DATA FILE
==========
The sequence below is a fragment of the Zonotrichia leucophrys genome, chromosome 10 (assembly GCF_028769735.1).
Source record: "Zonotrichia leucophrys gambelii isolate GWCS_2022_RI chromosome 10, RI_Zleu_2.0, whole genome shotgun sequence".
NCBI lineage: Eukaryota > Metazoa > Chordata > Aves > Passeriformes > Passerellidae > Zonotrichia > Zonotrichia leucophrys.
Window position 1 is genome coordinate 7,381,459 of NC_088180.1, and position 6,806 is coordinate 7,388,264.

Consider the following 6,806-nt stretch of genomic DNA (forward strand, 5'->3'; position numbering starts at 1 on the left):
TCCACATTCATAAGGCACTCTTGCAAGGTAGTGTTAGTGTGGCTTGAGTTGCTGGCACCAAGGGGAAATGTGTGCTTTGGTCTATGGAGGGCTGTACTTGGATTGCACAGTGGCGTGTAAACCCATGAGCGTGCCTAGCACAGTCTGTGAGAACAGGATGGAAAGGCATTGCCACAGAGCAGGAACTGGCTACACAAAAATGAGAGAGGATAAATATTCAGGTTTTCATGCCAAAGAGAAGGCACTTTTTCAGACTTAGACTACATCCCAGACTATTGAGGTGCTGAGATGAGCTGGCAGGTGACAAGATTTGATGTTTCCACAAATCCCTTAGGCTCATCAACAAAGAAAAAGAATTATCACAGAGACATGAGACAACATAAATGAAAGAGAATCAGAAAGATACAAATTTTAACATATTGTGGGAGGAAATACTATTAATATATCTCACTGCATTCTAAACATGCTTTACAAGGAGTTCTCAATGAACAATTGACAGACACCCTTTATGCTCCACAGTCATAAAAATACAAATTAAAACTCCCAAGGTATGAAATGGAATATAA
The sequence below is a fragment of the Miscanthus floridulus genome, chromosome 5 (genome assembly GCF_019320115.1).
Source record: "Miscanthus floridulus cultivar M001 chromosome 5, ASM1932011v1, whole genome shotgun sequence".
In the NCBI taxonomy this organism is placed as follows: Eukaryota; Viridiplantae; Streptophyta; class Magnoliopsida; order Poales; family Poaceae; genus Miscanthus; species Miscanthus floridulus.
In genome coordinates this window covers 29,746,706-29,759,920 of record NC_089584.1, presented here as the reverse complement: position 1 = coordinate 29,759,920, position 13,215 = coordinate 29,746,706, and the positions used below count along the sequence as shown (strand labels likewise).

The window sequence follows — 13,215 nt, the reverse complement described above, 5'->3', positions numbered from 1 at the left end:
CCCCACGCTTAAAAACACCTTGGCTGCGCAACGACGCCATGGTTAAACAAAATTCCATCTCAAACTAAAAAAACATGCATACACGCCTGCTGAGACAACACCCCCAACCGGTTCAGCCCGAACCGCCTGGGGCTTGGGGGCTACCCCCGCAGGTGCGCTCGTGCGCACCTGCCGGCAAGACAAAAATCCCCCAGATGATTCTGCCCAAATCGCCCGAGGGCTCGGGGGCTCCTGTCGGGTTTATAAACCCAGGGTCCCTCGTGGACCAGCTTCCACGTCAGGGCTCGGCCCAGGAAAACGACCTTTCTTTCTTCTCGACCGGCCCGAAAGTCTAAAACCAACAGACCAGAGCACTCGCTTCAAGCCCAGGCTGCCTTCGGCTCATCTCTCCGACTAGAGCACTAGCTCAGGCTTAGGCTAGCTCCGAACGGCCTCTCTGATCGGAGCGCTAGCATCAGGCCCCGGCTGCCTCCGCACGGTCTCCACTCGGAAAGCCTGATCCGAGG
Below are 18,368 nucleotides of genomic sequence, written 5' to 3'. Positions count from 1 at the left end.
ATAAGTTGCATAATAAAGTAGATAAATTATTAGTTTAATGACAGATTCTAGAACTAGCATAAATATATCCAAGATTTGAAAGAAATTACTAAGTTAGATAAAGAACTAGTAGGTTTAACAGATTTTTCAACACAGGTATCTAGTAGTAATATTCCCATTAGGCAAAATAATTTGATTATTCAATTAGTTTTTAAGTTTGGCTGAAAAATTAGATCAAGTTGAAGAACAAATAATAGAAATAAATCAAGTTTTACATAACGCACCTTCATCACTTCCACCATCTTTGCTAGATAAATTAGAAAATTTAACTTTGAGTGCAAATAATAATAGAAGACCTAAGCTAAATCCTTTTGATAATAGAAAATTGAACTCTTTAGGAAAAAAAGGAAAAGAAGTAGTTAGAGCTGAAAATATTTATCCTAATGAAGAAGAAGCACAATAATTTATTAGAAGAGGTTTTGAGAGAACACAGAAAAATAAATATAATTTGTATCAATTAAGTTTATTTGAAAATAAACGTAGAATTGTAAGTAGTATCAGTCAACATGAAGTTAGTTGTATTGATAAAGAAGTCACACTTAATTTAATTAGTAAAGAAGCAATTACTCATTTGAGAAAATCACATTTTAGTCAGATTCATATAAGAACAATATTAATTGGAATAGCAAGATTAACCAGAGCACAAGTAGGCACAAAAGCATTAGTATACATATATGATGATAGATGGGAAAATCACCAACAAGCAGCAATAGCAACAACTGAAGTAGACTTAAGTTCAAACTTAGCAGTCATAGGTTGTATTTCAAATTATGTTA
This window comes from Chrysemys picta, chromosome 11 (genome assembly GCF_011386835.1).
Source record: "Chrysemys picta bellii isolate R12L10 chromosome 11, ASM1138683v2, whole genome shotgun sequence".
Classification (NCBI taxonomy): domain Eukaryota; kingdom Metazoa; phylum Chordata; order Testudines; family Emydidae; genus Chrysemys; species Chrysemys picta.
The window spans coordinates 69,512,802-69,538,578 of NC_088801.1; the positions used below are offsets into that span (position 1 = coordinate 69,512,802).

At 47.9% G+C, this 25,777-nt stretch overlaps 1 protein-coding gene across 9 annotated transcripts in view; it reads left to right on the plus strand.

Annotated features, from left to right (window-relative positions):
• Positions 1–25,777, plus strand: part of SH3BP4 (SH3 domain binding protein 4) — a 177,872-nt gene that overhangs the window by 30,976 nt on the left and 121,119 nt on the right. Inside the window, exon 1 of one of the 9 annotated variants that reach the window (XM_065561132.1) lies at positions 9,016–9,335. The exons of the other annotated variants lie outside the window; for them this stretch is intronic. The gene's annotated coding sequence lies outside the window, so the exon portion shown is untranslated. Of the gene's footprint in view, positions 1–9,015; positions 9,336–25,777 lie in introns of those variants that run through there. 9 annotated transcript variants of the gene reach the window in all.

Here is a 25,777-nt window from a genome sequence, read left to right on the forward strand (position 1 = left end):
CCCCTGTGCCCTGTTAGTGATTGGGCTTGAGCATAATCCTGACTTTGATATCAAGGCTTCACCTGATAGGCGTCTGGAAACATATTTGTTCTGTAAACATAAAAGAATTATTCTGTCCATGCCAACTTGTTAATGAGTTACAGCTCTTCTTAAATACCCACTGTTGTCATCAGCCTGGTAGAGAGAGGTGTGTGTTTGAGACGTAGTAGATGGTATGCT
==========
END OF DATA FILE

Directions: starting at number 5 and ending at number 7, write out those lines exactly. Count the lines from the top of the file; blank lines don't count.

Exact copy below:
Consider the following 6,806-nt stretch of genomic DNA (forward strand, 5'->3'; position numbering starts at 1 on the left):
TCCACATTCATAAGGCACTCTTGCAAGGTAGTGTTAGTGTGGCTTGAGTTGCTGGCACCAAGGGGAAATGTGTGCTTTGGTCTATGGAGGGCTGTACTTGGATTGCACAGTGGCGTGTAAACCCATGAGCGTGCCTAGCACAGTCTGTGAGAACAGGATGGAAAGGCATTGCCACAGAGCAGGAACTGGCTACACAAAAATGAGAGAGGATAAATATTCAGGTTTTCATGCCAAAGAGAAGGCACTTTTTCAGACTTAGACTACATCCCAGACTATTGAGGTGCTGAGATGAGCTGGCAGGTGACAAGATTTGATGTTTCCACAAATCCCTTAGGCTCATCAACAAAGAAAAAGAATTATCACAGAGACATGAGACAACATAAATGAAAGAGAATCAGAAAGATACAAATTTTAACATATTGTGGGAGGAAATACTATTAATATATCTCACTGCATTCTAAACATGCTTTACAAGGAGTTCTCAATGAACAATTGACAGACACCCTTTATGCTCCACAGTCATAAAAATACAAATTAAAACTCCCAAGGTATGAAATGGAATATAA
The sequence below is a fragment of the Miscanthus floridulus genome, chromosome 5 (genome assembly GCF_019320115.1).